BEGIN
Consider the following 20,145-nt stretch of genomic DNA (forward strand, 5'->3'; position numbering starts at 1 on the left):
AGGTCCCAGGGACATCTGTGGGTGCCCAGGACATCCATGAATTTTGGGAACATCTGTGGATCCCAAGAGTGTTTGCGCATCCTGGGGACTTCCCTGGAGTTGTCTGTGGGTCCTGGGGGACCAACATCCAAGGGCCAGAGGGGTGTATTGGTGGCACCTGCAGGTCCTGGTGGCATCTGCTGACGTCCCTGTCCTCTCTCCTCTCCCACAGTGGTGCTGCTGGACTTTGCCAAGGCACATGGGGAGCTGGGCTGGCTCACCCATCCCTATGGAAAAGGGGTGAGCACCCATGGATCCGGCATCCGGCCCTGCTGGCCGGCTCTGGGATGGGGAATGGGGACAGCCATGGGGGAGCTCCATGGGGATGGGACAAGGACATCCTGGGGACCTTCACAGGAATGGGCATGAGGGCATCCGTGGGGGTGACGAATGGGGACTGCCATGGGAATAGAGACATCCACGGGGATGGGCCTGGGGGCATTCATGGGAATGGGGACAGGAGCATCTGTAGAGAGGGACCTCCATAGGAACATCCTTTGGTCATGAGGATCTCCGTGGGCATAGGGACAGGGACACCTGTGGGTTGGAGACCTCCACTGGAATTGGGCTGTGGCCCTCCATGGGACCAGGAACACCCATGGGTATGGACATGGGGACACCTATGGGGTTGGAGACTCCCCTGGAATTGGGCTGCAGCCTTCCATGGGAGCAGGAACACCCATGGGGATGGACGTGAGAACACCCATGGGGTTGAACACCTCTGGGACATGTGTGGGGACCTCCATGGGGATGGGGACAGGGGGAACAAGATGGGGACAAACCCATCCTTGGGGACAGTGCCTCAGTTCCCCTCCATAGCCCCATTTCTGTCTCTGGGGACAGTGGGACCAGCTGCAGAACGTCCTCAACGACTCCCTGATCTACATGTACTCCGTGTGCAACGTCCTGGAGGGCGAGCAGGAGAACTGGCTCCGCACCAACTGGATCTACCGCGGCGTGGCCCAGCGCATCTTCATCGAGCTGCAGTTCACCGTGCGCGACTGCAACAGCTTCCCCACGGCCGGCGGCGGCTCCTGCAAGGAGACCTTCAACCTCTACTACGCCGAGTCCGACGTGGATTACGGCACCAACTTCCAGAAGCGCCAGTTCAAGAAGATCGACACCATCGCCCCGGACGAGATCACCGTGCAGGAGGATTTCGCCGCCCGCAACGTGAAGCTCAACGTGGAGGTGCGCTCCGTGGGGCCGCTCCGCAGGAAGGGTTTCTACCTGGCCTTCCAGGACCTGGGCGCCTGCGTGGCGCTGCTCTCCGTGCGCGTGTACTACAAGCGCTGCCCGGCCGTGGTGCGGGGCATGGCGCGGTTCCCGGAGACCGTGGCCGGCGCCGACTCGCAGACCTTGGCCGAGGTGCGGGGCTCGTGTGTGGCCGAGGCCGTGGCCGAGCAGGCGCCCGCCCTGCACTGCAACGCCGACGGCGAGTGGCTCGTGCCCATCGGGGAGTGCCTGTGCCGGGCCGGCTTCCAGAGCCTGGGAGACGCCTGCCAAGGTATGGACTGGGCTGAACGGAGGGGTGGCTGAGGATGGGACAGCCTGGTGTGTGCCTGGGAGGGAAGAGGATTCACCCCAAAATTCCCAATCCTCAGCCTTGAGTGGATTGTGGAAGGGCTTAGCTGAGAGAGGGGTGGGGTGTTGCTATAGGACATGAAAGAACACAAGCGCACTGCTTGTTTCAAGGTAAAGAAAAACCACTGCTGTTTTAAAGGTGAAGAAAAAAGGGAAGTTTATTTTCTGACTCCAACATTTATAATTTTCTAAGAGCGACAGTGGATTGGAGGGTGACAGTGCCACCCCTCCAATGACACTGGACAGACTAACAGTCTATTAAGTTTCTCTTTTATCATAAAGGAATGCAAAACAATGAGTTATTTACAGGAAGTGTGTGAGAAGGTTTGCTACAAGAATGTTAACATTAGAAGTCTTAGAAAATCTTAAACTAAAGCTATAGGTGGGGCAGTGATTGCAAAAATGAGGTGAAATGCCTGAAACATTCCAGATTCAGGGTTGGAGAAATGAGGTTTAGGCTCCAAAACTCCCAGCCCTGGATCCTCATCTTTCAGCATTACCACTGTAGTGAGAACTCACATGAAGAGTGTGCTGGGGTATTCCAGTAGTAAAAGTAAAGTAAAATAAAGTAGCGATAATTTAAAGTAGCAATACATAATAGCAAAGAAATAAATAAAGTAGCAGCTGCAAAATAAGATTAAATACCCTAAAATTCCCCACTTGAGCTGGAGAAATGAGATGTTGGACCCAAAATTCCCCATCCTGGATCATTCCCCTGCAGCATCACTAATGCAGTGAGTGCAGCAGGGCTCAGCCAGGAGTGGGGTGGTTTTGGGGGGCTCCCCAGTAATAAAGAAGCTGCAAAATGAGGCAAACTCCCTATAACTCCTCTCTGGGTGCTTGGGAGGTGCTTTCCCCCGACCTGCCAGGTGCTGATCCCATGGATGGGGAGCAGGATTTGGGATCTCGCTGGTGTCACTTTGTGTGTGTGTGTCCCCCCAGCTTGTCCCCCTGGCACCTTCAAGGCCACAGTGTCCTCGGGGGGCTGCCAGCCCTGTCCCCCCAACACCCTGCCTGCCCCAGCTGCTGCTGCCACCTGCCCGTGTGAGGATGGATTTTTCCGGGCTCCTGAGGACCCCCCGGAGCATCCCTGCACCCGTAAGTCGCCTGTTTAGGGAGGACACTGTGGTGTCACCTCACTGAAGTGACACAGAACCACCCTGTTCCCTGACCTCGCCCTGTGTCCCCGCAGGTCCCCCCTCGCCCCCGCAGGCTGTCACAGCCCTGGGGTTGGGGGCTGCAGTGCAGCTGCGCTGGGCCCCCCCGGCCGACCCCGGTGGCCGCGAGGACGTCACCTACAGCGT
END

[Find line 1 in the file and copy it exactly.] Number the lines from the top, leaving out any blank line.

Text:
Consider the following 20,145-nt stretch of genomic DNA (forward strand, 5'->3'; position numbering starts at 1 on the left):